This gun is very accurate. Right out of the box, the P320 averages 1.5-inch groupings at anywhere from 7 to 25 yards, slow-fire.
There is very little recoil, which is surprising considering it can feel a little top-heavy until you get used to it.
You may have to allow yourself some time to adjust to the 6’oclock hold as well, especially if you are used to shooting with a more angled grip, like with a Glock. The photoluminescent sights provide an accurate sight picture and allow for precise shooting in low-light situations.
The RX model also comes with a great red dot optic, Sig’s Romeo 1.
The Sig P320 is amazingly reliable. After over 500 rounds and a wide variety of ammo—including Hornady TAP, Winchester White Box, and Blazer Brass FMJ—there were no misfires or jams.
Testing out all the frames with hollow and plink ammo has proven you can count on this gun to fire consistently and without issue.
I really like how the P320 handles. It’s lightweight, if a little top-heavy, and is easy to maneuver between targets.
The RX Carry model is great for concealed carry, and the potential for customization on this pistol means it can be customized for almost every shooter’s needs.
The P320 is a technically a chassis gun with a series of interchangeable grip frames or a Sig X-change kit.
You can change out the caliber, barrel, grip, and slide for the entire series—excluding the .45 ACP—to fit your needs and specifications.
So, if you don’t like the grip, or decide you want a to try out another caliber, the P320 provides an alternative to buying a completely different gun.
Even with all the customizations available, the P320 remains fairly simple in its design.
The magazine release is reversible, the slide lock and disassembly lever are easy to use and there isn’t an external safety.
The trigger seems to be the only point of contention for the Sig P320. As far as I’m concerned, it’s just going to come down to preference.
The trigger on the P320 is a wide, single-action trigger that breaks cleanly at around 5.5 pounds with a smooth reset.
There’s no stacking and some overtravel that could affect accuracy, so you may have to make some adjustments if the trigger isn’t a fit for you.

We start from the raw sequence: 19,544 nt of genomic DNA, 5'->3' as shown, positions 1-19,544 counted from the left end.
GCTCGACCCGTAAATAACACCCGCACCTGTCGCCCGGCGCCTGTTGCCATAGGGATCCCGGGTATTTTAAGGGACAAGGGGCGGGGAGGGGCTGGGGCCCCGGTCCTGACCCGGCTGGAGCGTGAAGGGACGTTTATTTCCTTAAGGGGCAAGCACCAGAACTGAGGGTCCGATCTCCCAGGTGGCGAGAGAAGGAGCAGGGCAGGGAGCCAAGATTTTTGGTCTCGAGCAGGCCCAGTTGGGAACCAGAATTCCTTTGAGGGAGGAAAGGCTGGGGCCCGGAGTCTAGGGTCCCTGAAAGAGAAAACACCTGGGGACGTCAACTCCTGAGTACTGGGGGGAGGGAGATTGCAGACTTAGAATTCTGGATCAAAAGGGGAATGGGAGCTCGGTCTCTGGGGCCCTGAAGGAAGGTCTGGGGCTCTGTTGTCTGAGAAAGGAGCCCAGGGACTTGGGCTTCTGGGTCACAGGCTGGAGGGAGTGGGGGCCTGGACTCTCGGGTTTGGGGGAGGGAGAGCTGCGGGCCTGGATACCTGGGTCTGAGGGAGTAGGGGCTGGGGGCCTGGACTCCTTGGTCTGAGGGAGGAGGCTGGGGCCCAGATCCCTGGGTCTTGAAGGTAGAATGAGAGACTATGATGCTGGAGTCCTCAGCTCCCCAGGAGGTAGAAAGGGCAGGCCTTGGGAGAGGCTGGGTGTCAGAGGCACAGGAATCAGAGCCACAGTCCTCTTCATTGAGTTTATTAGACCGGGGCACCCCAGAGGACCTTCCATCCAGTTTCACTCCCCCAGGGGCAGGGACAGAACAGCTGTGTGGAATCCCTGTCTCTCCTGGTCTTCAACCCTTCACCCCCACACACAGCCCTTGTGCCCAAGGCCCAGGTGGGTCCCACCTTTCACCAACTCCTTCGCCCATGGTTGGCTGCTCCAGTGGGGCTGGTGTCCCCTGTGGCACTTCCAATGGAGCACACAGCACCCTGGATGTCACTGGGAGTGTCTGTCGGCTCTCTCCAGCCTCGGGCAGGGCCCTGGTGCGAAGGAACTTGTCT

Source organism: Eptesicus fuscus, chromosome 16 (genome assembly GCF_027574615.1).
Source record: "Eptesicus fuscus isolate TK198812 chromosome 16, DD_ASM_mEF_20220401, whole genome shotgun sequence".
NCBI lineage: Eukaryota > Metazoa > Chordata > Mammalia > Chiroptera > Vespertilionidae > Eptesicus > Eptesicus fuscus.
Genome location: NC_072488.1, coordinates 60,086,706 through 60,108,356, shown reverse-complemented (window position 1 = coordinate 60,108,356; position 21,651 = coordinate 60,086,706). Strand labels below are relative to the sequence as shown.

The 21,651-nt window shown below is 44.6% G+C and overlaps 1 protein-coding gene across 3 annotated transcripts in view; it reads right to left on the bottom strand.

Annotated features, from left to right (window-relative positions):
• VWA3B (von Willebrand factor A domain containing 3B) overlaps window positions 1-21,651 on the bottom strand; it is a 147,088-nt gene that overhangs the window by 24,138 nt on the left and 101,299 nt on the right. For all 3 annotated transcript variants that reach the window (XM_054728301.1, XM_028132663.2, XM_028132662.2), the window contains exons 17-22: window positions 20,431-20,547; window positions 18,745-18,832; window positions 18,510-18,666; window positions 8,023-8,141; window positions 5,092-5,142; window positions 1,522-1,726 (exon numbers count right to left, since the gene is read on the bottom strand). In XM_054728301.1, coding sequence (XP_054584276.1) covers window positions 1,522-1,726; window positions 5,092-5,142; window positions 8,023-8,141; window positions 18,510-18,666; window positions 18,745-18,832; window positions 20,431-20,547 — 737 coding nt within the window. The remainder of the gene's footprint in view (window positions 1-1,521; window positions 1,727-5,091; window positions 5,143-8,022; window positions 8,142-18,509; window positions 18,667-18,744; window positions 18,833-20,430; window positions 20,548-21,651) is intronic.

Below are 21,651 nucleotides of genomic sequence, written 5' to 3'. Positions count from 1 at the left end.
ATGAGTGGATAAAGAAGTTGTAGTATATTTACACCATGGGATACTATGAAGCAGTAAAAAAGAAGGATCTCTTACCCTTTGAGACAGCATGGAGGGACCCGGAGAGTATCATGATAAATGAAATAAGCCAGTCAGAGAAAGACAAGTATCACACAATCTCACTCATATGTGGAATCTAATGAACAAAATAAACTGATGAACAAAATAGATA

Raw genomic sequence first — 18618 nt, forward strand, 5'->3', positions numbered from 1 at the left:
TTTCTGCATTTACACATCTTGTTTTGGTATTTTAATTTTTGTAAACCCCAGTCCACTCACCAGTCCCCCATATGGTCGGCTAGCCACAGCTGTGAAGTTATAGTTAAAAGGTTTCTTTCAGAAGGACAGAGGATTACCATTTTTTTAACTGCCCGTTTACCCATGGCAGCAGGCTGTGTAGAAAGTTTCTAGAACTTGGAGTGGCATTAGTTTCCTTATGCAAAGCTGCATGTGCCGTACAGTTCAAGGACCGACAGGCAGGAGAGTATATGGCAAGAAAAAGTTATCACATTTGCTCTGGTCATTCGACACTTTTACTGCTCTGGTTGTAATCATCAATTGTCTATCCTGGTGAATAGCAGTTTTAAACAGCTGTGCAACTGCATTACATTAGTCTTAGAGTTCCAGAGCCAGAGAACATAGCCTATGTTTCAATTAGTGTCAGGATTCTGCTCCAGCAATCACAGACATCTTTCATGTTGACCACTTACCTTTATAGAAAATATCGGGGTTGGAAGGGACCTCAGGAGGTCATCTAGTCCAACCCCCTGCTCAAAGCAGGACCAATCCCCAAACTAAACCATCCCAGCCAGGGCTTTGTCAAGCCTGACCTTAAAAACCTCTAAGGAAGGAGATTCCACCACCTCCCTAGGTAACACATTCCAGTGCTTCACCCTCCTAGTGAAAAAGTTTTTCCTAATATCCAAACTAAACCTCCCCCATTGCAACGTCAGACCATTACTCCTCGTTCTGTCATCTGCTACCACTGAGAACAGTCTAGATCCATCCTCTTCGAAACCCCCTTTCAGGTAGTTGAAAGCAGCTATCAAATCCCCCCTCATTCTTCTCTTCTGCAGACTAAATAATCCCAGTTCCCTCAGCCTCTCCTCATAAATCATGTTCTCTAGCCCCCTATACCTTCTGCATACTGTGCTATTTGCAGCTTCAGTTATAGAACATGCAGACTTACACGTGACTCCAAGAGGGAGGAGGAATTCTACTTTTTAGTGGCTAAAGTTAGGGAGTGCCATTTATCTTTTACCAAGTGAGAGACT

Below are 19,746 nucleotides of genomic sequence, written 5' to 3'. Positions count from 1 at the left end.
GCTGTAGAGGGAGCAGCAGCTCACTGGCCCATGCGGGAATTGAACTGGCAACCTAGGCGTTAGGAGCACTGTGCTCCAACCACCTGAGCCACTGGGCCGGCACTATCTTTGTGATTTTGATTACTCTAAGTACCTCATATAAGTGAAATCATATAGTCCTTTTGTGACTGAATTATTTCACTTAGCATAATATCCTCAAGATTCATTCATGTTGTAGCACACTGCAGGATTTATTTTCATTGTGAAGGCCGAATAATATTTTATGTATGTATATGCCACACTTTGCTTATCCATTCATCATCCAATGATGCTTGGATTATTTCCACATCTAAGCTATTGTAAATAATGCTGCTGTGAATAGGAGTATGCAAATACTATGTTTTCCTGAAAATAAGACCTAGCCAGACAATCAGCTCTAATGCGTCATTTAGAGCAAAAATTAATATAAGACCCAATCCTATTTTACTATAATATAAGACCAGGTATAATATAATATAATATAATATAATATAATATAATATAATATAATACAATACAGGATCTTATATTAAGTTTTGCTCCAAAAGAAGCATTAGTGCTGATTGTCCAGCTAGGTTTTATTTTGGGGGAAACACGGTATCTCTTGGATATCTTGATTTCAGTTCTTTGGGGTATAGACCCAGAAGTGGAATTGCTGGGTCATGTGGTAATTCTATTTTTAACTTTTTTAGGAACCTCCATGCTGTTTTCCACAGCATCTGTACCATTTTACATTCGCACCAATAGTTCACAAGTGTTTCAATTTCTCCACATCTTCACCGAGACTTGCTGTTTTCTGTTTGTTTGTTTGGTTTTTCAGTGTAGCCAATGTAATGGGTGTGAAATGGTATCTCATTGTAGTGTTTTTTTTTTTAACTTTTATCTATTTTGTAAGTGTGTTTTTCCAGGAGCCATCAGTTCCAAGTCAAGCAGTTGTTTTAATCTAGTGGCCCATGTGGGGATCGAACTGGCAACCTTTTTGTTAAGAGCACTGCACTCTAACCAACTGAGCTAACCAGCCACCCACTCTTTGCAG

Sig Sauer packages these guns with two 15-round mags for the compact model and 17-round mags for the carry.
These steel mags are easy to load and smoothly drop free when released. Another great thing about the P320 is that its magazines are exchangeable with the P250.
Length & Weight
The P320 is only 7.2-inches in overall length, 5.3 inches tall, and 28 oz when loaded.
It’s small, compact, and has a sleek design. No matter your application, this gun won’t weigh you down.
The high, vertical grip, high bore axis, and undercut trigger guard all contribute to excellent recoil management in the P320.
With the custom grip models available, there’s no reason you should have trouble keeping an accurate sight picture between shots or have the gun jerk out of your grip.
One of the most common questions we get asked here at GND is whether you should buy a Glock 19 or a Sig P320. Both are great guns, of course, as proven by their loyal followings, but there seems to be no real consensus on which is the best.
In some ways, the story of the Sig P320 is a strange one. When it was released, nobody really paid it any attention. It was just another 9mm handgun, much like the dozens of similar pistols that are released each year.
However, then the US Army decided to buy a load of these weapons for use by troops. This instantly thrust the gun into the limelight – what had the Army seen in the weapon that made it better than the good old Glock 19?
This was a good question, not least because the Glock 19 had ruled the roost for many years. The Austrian legend had built up an enviable reputation as a do-everything gun, small enough to conceal and yet large, powerful and accurate enough to see action as a full-sized service weapon.
The Sig P320 has to be really good to even stand a chance of being a replacement for the Glock 19, right?
Right. But the truth is that both of these weapons are actually pretty similar. The Sig P320 is also just about concealable, and also large and accurate enough to be a “do everything” pistol.
But which is better? Well, I suppose it depends what you are after. No review like this can ever recommend a pistol for everyone, because shooting is all about the feel of a gun in your hand, and not the boring old specifications of your weapon. Still, I’ll have shot at drawing out the differences between these two weapons.